Refugees and migrants struggle to find appropriate accommodation. This can be because there are long waiting lists for public and social housing, there is little appropriate private housing stock and, when housing is available, new migrants can face discrimination. This discrimination is often based on cultural bias, racism, and a lack of understanding of the needs of culturally and linguistically diverse (CALD) families.
Housing is essential if people from refugee and migrant backgrounds are to settle successfully. Best practice is for host countries to make sure that ‘appropriate, affordable and long term housing is available and accessible’. This paper clearly shows that Australia is not meeting the standard, as set out in SCoA’s National Settlement Services Outcomes Standards (NSSOS).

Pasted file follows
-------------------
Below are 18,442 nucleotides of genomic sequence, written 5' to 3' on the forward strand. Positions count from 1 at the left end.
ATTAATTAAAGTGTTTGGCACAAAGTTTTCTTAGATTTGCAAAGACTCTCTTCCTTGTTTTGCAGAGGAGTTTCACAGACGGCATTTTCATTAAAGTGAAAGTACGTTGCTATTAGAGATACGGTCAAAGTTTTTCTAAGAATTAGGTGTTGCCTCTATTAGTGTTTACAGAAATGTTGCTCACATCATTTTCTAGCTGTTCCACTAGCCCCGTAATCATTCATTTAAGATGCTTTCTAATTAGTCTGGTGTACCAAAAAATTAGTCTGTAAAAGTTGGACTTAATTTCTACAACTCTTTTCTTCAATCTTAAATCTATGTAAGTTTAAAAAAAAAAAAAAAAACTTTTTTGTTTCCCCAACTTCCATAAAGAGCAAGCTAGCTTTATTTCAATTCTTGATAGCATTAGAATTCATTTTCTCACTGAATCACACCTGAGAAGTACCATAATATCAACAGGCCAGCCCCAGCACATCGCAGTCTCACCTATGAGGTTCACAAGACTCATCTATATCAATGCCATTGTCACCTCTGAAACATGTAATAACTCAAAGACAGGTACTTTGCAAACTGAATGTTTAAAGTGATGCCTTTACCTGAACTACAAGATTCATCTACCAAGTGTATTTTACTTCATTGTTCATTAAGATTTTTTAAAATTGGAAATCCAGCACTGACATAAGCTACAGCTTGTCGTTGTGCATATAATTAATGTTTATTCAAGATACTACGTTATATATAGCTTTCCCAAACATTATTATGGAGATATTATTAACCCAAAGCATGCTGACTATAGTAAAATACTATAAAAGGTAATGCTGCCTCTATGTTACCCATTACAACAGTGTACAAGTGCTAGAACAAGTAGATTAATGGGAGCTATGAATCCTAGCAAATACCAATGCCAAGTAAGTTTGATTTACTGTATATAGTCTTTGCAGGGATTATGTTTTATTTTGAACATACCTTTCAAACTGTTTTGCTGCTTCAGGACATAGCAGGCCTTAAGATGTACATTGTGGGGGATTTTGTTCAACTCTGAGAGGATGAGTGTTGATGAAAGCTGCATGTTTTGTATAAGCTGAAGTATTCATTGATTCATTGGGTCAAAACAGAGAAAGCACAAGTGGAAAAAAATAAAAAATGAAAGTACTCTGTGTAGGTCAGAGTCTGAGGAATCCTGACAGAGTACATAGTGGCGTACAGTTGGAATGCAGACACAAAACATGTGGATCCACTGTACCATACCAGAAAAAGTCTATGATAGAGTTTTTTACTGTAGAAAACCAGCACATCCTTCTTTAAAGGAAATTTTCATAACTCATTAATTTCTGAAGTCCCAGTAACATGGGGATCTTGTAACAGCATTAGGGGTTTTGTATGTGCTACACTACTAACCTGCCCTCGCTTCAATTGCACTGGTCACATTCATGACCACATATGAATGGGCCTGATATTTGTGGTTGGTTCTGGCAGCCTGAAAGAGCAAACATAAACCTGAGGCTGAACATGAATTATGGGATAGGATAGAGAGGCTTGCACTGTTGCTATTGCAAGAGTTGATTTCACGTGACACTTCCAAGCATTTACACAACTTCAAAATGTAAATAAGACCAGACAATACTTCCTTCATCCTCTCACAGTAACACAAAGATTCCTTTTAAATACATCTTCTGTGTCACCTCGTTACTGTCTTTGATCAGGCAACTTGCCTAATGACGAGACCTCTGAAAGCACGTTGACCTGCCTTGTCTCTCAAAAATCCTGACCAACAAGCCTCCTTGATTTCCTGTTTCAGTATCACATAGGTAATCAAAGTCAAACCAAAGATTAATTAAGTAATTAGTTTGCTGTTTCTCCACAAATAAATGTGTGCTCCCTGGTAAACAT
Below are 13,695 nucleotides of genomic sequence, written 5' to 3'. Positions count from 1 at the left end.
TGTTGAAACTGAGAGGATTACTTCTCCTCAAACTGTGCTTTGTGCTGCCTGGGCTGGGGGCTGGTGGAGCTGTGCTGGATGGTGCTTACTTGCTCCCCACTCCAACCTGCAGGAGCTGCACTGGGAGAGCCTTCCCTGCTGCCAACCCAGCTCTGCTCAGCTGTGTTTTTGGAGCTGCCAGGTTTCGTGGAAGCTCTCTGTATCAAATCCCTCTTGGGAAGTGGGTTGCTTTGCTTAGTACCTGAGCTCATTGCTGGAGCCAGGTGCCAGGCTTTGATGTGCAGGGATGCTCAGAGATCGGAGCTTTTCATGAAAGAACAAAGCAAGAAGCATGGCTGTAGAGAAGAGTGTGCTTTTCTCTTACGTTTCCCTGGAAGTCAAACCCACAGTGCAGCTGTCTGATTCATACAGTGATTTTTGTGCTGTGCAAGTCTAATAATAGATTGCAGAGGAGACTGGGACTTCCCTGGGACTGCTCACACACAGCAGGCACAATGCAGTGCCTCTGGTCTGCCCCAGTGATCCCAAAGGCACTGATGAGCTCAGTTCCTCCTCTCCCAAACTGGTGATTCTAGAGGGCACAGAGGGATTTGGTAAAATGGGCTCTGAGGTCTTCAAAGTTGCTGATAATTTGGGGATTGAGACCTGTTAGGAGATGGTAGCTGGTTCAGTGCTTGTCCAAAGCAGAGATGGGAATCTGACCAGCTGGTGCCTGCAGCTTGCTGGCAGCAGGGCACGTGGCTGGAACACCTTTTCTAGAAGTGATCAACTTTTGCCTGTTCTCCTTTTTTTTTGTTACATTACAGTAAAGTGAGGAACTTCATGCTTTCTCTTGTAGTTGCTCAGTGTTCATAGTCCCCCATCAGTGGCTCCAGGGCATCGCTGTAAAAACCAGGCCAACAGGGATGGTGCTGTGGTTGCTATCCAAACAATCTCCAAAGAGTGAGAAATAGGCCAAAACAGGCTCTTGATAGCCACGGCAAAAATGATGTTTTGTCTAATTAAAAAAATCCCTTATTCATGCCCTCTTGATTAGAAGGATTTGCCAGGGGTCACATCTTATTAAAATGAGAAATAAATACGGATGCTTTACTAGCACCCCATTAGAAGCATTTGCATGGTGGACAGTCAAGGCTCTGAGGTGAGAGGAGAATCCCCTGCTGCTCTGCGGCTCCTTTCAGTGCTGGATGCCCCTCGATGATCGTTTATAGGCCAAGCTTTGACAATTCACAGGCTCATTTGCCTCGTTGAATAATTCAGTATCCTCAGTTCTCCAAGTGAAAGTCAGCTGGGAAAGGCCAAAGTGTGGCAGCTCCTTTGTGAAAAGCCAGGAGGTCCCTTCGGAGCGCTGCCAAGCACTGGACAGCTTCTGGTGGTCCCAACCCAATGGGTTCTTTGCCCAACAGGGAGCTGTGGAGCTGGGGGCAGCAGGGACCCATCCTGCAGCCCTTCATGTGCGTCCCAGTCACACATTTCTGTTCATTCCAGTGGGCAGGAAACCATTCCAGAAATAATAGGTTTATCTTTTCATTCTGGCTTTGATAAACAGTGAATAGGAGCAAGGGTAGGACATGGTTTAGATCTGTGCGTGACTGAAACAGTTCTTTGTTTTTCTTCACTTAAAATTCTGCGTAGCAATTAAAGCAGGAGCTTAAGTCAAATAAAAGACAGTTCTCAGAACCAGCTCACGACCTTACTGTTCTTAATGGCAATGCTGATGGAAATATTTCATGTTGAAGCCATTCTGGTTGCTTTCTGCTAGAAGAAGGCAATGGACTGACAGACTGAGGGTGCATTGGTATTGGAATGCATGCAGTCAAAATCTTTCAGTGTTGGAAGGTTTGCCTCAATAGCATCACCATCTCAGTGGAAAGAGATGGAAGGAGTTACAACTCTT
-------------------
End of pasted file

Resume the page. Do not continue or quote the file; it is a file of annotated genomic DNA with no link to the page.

The paper reviews the research that explores the barriers to accessing housing and their effects on refugees and migrants. While SCoA tries to accurately represent different perspectives, limited research means this is not always possible, and opinions may not represent those of all refugees and migrants.
SOURCE: Settlement Council of Australia. “The effects of discrimination on refugee and migrant housing needs.” Settlement Council of Australia, 2019.
ACKNOWLEDGEMENT OF COUNTRY
The Brotherhood of St Laurence acknowledges and recognises the Traditional Owners of the land upon which we live and work, and we pay our respects to their Elders both past and present
Produced by the librarians at the Brotherhood of St Laurence in Melbourne, Australia